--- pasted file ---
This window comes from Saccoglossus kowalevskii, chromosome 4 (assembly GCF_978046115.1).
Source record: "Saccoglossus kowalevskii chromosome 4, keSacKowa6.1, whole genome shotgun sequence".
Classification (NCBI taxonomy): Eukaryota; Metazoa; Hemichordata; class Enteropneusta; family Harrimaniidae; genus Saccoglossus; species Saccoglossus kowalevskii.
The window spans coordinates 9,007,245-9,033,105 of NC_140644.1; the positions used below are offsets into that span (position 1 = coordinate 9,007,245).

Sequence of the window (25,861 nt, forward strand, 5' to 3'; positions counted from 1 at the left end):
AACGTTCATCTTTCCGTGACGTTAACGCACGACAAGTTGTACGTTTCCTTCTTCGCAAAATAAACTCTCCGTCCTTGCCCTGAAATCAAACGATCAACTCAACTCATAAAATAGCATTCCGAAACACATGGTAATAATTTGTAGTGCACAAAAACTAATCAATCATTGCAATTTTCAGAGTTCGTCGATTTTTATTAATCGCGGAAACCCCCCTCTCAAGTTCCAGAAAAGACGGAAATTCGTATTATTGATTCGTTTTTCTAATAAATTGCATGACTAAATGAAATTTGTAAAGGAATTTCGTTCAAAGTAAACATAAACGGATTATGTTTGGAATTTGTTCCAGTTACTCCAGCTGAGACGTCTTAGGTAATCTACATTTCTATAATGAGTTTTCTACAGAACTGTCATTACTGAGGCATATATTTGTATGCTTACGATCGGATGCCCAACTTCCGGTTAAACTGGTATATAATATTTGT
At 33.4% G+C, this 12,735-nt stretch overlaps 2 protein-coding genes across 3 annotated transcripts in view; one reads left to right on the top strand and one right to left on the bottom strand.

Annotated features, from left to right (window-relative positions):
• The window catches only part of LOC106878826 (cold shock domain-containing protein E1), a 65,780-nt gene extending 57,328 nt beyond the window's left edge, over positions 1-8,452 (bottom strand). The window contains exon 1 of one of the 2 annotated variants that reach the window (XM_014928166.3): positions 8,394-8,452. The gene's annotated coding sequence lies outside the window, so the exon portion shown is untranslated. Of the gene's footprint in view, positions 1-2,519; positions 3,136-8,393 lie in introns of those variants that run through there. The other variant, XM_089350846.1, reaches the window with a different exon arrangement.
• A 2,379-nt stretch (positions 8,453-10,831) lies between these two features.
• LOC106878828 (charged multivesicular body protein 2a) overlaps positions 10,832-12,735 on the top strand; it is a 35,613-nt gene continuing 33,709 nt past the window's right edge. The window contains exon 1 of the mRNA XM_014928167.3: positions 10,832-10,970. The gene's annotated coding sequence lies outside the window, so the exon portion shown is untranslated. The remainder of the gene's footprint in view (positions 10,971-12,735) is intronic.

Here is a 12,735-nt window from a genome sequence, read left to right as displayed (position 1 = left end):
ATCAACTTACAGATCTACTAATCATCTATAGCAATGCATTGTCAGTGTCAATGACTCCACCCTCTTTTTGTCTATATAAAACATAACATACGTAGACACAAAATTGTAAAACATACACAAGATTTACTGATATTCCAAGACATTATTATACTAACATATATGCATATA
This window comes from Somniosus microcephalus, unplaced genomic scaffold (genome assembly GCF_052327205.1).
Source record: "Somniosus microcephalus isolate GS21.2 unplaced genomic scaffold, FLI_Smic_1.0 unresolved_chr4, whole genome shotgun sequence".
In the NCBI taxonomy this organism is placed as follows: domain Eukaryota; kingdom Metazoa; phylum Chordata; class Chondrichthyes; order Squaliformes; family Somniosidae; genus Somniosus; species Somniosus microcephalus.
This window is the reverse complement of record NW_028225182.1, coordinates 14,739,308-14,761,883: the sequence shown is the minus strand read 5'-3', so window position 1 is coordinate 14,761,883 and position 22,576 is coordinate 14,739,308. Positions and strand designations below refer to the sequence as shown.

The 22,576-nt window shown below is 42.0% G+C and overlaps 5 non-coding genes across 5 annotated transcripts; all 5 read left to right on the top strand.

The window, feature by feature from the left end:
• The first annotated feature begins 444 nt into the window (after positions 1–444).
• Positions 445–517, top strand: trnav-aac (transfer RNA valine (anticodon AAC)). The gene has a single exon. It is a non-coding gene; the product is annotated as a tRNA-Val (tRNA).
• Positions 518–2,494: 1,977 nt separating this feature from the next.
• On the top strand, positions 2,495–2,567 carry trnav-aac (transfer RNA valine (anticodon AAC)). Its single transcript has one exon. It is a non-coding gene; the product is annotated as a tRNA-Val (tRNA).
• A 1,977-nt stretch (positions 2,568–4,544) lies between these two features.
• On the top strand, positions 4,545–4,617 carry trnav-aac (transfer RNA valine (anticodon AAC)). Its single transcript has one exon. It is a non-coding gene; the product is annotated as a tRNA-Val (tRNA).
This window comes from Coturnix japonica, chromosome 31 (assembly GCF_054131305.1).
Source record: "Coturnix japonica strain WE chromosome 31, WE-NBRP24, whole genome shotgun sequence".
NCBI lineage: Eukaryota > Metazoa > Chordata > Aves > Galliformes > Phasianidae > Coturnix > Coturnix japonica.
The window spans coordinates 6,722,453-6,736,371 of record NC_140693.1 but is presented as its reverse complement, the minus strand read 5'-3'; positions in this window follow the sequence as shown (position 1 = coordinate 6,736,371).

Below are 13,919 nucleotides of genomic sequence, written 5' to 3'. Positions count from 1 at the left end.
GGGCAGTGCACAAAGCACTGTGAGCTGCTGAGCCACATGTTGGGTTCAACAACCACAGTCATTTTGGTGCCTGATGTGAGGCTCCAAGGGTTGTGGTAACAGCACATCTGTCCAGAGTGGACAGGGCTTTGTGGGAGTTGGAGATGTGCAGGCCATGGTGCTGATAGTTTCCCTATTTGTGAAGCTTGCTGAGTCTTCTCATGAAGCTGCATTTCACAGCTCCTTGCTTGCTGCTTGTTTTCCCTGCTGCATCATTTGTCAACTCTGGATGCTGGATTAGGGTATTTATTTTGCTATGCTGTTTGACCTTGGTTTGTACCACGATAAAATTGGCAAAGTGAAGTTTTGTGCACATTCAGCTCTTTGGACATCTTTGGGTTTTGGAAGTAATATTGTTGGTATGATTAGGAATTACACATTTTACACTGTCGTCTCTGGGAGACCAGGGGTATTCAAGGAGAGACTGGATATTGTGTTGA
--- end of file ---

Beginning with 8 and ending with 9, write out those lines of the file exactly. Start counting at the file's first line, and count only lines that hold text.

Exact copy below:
Annotated features, from left to right (window-relative positions):
• The window catches only part of LOC106878826 (cold shock domain-containing protein E1), a 65,780-nt gene extending 57,328 nt beyond the window's left edge, over positions 1-8,452 (bottom strand). The window contains exon 1 of one of the 2 annotated variants that reach the window (XM_014928166.3): positions 8,394-8,452. The gene's annotated coding sequence lies outside the window, so the exon portion shown is untranslated. Of the gene's footprint in view, positions 1-2,519; positions 3,136-8,393 lie in introns of those variants that run through there. The other variant, XM_089350846.1, reaches the window with a different exon arrangement.